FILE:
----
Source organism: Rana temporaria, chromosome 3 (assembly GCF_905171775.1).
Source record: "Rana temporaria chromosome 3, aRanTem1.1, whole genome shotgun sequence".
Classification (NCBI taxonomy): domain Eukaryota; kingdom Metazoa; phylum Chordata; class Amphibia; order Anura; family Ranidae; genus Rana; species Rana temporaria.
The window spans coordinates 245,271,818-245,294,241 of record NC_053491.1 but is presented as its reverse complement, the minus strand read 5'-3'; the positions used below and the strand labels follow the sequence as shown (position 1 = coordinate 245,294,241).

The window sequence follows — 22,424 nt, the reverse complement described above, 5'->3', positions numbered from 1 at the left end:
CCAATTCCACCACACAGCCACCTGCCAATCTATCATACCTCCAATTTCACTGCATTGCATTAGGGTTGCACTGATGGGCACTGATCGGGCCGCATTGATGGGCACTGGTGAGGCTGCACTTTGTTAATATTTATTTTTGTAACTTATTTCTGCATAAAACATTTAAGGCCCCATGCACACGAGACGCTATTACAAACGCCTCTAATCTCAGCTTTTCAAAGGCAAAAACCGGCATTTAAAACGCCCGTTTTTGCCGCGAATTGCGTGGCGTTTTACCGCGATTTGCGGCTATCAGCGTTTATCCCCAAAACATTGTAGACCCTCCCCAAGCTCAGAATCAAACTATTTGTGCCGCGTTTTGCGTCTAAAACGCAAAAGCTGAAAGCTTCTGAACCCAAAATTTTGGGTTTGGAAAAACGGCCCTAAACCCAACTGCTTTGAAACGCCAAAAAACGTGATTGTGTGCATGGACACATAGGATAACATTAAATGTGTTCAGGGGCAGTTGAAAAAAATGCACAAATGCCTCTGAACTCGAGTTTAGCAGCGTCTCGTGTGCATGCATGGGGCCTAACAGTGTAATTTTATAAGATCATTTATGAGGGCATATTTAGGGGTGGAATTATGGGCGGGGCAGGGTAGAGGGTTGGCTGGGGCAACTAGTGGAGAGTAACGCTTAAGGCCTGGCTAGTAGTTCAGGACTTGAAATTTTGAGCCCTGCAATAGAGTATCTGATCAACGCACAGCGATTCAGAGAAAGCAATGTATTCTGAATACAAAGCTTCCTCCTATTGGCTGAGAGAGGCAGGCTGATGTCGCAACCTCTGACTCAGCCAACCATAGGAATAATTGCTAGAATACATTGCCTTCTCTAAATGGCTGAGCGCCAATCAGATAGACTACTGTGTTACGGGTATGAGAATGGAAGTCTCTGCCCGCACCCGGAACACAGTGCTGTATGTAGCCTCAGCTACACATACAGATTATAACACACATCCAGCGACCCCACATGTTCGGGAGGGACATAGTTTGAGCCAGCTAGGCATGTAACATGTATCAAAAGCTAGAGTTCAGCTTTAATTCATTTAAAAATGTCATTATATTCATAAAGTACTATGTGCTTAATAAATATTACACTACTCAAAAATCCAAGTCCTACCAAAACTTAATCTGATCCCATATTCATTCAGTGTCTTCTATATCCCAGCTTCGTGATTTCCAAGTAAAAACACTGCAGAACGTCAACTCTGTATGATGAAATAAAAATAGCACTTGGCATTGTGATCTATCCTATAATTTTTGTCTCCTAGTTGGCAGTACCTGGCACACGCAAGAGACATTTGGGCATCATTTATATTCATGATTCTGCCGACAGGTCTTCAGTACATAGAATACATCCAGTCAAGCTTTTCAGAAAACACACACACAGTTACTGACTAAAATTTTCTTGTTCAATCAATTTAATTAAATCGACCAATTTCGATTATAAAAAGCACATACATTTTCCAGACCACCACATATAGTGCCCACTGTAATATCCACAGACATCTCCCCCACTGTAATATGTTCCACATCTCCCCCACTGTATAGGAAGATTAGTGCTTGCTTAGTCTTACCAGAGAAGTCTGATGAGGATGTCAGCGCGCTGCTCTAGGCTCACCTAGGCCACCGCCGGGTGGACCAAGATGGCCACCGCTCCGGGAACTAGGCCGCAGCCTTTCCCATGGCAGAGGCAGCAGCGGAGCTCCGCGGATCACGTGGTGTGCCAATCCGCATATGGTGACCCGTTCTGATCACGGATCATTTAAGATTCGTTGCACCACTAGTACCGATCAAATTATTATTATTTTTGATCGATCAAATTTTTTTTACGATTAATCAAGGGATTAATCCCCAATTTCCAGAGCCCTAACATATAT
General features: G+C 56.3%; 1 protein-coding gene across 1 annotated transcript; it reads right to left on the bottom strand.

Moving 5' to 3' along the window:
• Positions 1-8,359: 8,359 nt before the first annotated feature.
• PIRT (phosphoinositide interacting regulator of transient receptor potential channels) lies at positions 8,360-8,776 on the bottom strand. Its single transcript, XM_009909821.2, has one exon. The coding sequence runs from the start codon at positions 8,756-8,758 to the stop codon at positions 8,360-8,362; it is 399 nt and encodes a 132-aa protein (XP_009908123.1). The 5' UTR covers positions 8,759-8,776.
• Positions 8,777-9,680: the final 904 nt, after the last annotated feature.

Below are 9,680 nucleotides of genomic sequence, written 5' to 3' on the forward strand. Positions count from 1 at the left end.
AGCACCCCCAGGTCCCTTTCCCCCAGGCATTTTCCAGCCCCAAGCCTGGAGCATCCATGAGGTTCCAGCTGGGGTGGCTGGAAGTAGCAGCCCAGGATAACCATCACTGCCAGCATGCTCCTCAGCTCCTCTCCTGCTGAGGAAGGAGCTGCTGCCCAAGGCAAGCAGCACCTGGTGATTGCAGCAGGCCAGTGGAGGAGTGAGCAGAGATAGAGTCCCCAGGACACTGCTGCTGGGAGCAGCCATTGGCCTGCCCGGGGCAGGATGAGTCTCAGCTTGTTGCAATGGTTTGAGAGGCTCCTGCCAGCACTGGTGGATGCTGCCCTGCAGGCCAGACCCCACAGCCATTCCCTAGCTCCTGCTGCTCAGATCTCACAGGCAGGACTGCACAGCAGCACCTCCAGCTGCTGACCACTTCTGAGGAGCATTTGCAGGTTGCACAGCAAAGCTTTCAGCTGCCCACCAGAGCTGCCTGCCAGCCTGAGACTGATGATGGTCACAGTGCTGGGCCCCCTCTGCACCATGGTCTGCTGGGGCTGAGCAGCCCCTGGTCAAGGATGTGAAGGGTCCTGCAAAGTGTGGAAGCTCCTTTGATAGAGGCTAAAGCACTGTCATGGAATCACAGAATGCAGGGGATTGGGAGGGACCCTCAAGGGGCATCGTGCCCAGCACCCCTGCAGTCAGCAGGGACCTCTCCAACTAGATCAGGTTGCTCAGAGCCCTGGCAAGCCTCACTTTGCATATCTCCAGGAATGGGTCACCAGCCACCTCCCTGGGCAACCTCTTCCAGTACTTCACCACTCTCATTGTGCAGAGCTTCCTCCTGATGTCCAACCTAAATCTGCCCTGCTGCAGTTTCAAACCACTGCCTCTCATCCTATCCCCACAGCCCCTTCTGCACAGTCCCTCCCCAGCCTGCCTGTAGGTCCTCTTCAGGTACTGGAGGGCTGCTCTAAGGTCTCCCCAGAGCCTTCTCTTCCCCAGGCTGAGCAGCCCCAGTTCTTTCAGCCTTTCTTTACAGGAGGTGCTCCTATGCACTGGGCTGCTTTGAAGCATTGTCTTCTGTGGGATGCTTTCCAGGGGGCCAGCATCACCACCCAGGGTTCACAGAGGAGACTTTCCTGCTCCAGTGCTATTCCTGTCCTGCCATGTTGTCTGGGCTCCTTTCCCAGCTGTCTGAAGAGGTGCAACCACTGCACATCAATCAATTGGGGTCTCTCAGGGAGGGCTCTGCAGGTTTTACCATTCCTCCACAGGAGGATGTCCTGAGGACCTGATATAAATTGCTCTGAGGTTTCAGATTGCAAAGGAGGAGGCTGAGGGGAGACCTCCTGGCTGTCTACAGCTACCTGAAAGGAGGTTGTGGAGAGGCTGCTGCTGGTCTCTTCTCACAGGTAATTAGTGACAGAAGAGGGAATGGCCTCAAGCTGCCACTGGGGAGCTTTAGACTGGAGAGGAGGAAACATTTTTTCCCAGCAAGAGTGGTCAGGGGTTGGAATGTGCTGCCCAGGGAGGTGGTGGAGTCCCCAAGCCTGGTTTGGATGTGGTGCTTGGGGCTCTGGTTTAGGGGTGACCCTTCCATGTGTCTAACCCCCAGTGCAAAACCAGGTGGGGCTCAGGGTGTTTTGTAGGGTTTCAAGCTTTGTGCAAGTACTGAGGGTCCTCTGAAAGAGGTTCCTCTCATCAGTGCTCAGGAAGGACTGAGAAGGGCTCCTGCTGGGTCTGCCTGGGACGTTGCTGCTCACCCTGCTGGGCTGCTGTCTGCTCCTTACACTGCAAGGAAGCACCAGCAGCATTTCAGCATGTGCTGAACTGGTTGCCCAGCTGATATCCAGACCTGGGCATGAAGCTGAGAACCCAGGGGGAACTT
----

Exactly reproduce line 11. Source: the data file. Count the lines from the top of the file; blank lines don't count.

• Positions 8,777-9,680: the final 904 nt, after the last annotated feature.